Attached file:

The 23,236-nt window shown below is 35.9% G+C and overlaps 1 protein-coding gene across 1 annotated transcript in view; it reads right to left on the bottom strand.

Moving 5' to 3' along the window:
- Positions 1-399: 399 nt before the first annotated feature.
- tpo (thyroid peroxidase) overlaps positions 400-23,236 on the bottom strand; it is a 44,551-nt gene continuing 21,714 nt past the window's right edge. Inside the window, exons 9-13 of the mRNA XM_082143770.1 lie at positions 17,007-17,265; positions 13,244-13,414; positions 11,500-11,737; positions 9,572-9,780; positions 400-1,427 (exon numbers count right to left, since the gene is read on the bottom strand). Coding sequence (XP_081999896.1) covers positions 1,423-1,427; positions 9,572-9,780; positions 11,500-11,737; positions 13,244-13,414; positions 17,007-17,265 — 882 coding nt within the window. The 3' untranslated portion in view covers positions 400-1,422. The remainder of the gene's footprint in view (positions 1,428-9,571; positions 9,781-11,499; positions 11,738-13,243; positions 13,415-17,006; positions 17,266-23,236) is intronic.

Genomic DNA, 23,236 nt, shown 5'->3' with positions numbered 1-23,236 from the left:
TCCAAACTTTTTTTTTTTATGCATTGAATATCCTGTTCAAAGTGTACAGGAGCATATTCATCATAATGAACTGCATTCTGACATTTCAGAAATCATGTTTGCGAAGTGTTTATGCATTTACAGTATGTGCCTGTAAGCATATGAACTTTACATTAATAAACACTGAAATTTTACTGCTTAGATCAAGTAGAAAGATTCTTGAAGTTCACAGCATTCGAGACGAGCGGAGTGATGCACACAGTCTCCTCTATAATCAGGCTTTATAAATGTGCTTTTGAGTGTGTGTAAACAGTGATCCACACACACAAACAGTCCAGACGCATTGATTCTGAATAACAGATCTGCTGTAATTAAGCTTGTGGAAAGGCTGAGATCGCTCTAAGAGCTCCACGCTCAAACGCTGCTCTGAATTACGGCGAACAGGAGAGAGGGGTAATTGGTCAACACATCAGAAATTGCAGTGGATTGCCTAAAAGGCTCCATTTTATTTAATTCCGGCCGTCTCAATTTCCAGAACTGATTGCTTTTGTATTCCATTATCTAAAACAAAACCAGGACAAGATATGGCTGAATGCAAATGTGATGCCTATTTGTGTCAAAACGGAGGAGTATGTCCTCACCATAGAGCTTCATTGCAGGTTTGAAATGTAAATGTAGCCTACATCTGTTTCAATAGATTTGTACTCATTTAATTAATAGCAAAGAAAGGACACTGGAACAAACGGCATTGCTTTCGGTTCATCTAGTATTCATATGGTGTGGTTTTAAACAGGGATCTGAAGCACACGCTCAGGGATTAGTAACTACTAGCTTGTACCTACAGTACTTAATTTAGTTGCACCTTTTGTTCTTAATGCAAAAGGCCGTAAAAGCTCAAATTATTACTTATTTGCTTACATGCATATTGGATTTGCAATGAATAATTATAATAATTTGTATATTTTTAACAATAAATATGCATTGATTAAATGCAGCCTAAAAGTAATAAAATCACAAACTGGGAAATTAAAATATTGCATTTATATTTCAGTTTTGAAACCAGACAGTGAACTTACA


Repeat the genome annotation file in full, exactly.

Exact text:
The 23,236-nt window shown below is 35.9% G+C and overlaps 1 protein-coding gene across 1 annotated transcript in view; it reads right to left on the bottom strand.

Moving 5' to 3' along the window:
- Positions 1-399: 399 nt before the first annotated feature.
- tpo (thyroid peroxidase) overlaps positions 400-23,236 on the bottom strand; it is a 44,551-nt gene continuing 21,714 nt past the window's right edge. Inside the window, exons 9-13 of the mRNA XM_082143770.1 lie at positions 17,007-17,265; positions 13,244-13,414; positions 11,500-11,737; positions 9,572-9,780; positions 400-1,427 (exon numbers count right to left, since the gene is read on the bottom strand). Coding sequence (XP_081999896.1) covers positions 1,423-1,427; positions 9,572-9,780; positions 11,500-11,737; positions 13,244-13,414; positions 17,007-17,265 — 882 coding nt within the window. The 3' untranslated portion in view covers positions 400-1,422. The remainder of the gene's footprint in view (positions 1,428-9,571; positions 9,781-11,499; positions 11,738-13,243; positions 13,415-17,006; positions 17,266-23,236) is intronic.

Genomic DNA, 23,236 nt, shown 5'->3' with positions numbered 1-23,236 from the left:
TCCAAACTTTTTTTTTTTATGCATTGAATATCCTGTTCAAAGTGTACAGGAGCATATTCATCATAATGAACTGCATTCTGACATTTCAGAAATCATGTTTGCGAAGTGTTTATGCATTTACAGTATGTGCCTGTAAGCATATGAACTTTACATTAATAAACACTGAAATTTTACTGCTTAGATCAAGTAGAAAGATTCTTGAAGTTCACAGCATTCGAGACGAGCGGAGTGATGCACACAGTCTCCTCTATAATCAGGCTTTATAAATGTGCTTTTGAGTGTGTGTAAACAGTGATCCACACACACAAACAGTCCAGACGCATTGATTCTGAATAACAGATCTGCTGTAATTAAGCTTGTGGAAAGGCTGAGATCGCTCTAAGAGCTCCACGCTCAAACGCTGCTCTGAATTACGGCGAACAGGAGAGAGGGGTAATTGGTCAACACATCAGAAATTGCAGTGGATTGCCTAAAAGGCTCCATTTTATTTAATTCCGGCCGTCTCAATTTCCAGAACTGATTGCTTTTGTATTCCATTATCTAAAACAAAACCAGGACAAGATATGGCTGAATGCAAATGTGATGCCTATTTGTGTCAAAACGGAGGAGTATGTCCTCACCATAGAGCTTCATTGCAGGTTTGAAATGTAAATGTAGCCTACATCTGTTTCAATAGATTTGTACTCATTTAATTAATAGCAAAGAAAGGACACTGGAACAAACGGCATTGCTTTCGGTTCATCTAGTATTCATATGGTGTGGTTTTAAACAGGGATCTGAAGCACACGCTCAGGGATTAGTAACTACTAGCTTGTACCTACAGTACTTAATTTAGTTGCACCTTTTGTTCTTAATGCAAAAGGCCGTAAAAGCTCAAATTATTACTTATTTGCTTACATGCATATTGGATTTGCAATGAATAATTATAATAATTTGTATATTTTTAACAATAAATATGCATTGATTAAATGCAGCCTAAAAGTAATAAAATCACAAACTGGGAAATTAAAATATTGCATTTATATTTCAGTTTTGAAACCAGACAGTGAACTTACA